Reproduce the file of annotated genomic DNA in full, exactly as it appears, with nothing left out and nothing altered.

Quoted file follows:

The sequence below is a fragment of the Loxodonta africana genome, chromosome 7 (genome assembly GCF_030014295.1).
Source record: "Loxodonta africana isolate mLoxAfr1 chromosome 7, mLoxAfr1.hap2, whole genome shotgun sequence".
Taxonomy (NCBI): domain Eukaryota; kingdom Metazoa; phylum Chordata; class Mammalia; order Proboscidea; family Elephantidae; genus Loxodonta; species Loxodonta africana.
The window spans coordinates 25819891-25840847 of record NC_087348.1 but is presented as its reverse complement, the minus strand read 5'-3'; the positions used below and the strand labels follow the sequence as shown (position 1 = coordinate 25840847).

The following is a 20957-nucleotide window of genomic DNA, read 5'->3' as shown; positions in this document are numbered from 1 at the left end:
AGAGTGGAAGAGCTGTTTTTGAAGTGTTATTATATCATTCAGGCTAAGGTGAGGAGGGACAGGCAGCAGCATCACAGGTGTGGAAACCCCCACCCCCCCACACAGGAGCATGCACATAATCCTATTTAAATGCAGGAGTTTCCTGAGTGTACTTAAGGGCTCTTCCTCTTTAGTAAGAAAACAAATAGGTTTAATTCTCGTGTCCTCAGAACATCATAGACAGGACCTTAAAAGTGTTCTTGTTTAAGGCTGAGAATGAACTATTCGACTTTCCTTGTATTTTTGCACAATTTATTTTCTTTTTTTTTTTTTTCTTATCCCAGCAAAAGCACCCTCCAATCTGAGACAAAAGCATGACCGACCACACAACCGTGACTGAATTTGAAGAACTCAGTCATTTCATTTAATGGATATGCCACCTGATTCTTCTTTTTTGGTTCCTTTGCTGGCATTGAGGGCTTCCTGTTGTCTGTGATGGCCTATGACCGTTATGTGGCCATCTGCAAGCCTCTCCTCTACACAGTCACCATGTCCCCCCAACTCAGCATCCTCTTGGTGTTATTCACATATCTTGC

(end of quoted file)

The sequence below is a fragment of the Loxodonta africana genome, chromosome 7 (genome assembly GCF_030014295.1).
Source record: "Loxodonta africana isolate mLoxAfr1 chromosome 7, mLoxAfr1.hap2, whole genome shotgun sequence".
Taxonomy (NCBI): domain Eukaryota; kingdom Metazoa; phylum Chordata; class Mammalia; order Proboscidea; family Elephantidae; genus Loxodonta; species Loxodonta africana.
The window spans coordinates 25819891-25840847 of record NC_087348.1 but is presented as its reverse complement, the minus strand read 5'-3'; the positions used below and the strand labels follow the sequence as shown (position 1 = coordinate 25840847).

The following is a 20957-nucleotide window of genomic DNA, read 5'->3' as shown; positions in this document are numbered from 1 at the left end:
AGAGTGGAAGAGCTGTTTTTGAAGTGTTATTATATCATTCAGGCTAAGGTGAGGAGGGACAGGCAGCAGCATCACAGGTGTGGAAACCCCCACCCCCCCACACAGGAGCATGCACATAATCCTATTTAAATGCAGGAGTTTCCTGAGTGTACTTAAGGGCTCTTCCTCTTTAGTAAGAAAACAAATAGGTTTAATTCTCGTGTCCTCAGAACATCATAGACAGGACCTTAAAAGTGTTCTTGTTTAAGGCTGAGAATGAACTATTCGACTTTCCTTGTATTTTTGCACAATTTATTTTCTTTTTTTTTTTTTTCTTATCCCAGCAAAAGCACCCTCCAATCTGAGACAAAAGCATGACCGACCACACAACCGTGACTGAATTTGAAGAACTCAGTCATTTCATTTAATGGATATGCCACCTGATTCTTCTTTTTTGGTTCCTTTGCTGGCATTGAGGGCTTCCTGTTGTCTGTGATGGCCTATGACCGTTATGTGGCCATCTGCAAGCCTCTCCTCTACACAGTCACCATGTCCCCCCAACTCAGCATCCTCTTGGTGTTATTCACATATCTTGC